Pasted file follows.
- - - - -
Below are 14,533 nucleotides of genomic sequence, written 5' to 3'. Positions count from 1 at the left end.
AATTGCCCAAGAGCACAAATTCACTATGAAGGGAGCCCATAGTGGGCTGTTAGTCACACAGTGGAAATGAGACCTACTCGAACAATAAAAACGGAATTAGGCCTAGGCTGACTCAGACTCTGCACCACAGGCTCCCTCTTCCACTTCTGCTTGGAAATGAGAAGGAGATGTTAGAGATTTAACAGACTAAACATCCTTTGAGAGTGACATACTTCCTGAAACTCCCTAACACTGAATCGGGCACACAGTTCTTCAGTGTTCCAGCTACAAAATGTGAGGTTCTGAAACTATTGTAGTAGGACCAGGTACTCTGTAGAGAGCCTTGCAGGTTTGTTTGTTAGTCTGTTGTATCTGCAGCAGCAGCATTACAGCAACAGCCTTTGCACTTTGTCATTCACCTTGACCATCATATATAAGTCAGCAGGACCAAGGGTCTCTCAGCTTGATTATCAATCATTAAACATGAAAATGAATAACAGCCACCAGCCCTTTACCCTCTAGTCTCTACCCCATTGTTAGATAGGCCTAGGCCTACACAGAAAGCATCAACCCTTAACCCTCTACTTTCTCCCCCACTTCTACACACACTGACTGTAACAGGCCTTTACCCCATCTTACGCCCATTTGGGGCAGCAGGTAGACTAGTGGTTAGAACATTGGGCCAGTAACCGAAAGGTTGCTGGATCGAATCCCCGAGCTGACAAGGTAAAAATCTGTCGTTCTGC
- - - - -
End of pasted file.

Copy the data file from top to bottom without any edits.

Below are 14,533 nucleotides of genomic sequence, written 5' to 3'. Positions count from 1 at the left end.
AATTGCCCAAGAGCACAAATTCACTATGAAGGGAGCCCATAGTGGGCTGTTAGTCACACAGTGGAAATGAGACCTACTCGAACAATAAAAACGGAATTAGGCCTAGGCTGACTCAGACTCTGCACCACAGGCTCCCTCTTCCACTTCTGCTTGGAAATGAGAAGGAGATGTTAGAGATTTAACAGACTAAACATCCTTTGAGAGTGACATACTTCCTGAAACTCCCTAACACTGAATCGGGCACACAGTTCTTCAGTGTTCCAGCTACAAAATGTGAGGTTCTGAAACTATTGTAGTAGGACCAGGTACTCTGTAGAGAGCCTTGCAGGTTTGTTTGTTAGTCTGTTGTATCTGCAGCAGCAGCATTACAGCAACAGCCTTTGCACTTTGTCATTCACCTTGACCATCATATATAAGTCAGCAGGACCAAGGGTCTCTCAGCTTGATTATCAATCATTAAACATGAAAATGAATAACAGCCACCAGCCCTTTACCCTCTAGTCTCTACCCCATTGTTAGATAGGCCTAGGCCTACACAGAAAGCATCAACCCTTAACCCTCTACTTTCTCCCCCACTTCTACACACACTGACTGTAACAGGCCTTTACCCCATCTTACGCCCATTTGGGGCAGCAGGTAGACTAGTGGTTAGAACATTGGGCCAGTAACCGAAAGGTTGCTGGATCGAATCCCCGAGCTGACAAGGTAAAAATCTGTCGTTCTGC